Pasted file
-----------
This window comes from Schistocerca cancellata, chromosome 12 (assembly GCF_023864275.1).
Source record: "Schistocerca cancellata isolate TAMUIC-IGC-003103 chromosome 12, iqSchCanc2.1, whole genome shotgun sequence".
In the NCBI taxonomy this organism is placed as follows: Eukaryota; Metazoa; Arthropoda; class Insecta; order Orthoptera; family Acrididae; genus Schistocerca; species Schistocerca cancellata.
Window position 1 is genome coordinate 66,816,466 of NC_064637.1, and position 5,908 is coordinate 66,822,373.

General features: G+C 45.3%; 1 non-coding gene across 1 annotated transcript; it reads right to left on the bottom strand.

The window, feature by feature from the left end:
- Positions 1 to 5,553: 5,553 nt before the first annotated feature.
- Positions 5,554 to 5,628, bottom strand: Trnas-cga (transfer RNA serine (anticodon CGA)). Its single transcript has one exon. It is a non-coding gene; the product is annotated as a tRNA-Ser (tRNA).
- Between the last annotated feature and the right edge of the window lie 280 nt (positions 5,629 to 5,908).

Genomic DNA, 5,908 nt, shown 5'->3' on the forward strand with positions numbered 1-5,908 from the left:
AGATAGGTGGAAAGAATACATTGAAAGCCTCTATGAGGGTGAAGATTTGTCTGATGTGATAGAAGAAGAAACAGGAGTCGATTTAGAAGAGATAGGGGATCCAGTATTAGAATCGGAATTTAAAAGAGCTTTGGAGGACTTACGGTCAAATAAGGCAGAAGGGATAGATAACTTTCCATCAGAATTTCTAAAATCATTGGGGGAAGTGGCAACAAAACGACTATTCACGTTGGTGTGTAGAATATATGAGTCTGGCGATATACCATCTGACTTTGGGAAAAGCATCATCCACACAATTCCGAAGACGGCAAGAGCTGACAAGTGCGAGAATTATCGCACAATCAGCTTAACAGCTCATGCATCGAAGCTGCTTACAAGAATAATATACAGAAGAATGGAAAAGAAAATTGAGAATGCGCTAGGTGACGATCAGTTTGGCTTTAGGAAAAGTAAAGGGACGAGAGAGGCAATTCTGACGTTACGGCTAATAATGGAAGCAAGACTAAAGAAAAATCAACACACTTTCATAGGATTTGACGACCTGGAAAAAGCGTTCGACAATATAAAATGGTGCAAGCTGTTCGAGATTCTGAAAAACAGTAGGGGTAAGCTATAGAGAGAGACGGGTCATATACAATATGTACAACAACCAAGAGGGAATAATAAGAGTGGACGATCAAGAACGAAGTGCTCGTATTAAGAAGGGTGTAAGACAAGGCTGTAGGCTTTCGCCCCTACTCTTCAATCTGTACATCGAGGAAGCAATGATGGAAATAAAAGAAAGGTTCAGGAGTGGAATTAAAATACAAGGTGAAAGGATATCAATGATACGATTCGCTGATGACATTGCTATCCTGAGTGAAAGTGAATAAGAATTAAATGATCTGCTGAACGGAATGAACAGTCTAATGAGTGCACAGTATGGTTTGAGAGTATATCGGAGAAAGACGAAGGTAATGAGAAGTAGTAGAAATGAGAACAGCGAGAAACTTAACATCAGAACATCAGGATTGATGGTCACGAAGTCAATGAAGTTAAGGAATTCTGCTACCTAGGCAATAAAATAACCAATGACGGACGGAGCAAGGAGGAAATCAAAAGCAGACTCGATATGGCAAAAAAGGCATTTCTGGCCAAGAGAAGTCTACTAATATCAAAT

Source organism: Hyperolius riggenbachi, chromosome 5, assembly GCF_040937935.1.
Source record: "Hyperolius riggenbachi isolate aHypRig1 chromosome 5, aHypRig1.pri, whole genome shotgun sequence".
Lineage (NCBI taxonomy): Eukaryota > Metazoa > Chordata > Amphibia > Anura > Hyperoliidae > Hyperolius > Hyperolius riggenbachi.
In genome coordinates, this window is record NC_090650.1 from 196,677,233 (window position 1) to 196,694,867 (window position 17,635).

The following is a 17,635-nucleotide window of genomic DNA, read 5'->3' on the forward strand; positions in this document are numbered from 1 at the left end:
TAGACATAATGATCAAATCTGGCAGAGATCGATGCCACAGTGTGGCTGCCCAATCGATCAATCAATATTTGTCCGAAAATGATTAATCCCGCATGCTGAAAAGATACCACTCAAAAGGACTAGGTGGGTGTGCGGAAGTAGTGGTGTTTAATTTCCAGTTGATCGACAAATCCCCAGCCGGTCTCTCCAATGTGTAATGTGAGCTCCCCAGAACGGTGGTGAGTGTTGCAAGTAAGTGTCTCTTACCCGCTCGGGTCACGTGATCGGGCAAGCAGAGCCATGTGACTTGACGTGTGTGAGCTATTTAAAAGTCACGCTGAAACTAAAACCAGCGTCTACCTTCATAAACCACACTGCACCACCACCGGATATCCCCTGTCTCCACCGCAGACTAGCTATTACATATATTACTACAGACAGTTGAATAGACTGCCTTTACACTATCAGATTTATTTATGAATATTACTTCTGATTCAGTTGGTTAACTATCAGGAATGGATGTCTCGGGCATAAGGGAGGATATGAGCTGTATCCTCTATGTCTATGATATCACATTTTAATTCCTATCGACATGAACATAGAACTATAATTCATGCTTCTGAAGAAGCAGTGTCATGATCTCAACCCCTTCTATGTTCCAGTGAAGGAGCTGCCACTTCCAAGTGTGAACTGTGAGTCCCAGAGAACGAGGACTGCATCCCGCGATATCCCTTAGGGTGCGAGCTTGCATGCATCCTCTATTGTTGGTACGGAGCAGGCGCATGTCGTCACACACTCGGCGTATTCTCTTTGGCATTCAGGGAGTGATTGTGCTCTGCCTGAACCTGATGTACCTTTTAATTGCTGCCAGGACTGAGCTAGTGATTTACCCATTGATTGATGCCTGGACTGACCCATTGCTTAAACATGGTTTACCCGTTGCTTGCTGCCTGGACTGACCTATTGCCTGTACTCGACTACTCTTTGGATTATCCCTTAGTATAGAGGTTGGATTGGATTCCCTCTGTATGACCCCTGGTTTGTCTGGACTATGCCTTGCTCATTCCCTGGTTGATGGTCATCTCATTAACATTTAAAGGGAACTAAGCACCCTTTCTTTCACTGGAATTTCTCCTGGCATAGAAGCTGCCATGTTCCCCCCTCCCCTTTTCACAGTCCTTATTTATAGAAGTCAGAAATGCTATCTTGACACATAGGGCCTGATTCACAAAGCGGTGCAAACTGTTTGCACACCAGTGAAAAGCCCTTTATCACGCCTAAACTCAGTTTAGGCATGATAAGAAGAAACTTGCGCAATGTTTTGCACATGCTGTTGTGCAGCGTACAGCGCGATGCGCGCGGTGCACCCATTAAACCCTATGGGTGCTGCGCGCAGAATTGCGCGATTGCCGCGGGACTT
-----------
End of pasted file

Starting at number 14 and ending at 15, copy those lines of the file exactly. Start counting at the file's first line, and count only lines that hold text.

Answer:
Lineage (NCBI taxonomy): Eukaryota > Metazoa > Chordata > Amphibia > Anura > Hyperoliidae > Hyperolius > Hyperolius riggenbachi.
In genome coordinates, this window is record NC_090650.1 from 196,677,233 (window position 1) to 196,694,867 (window position 17,635).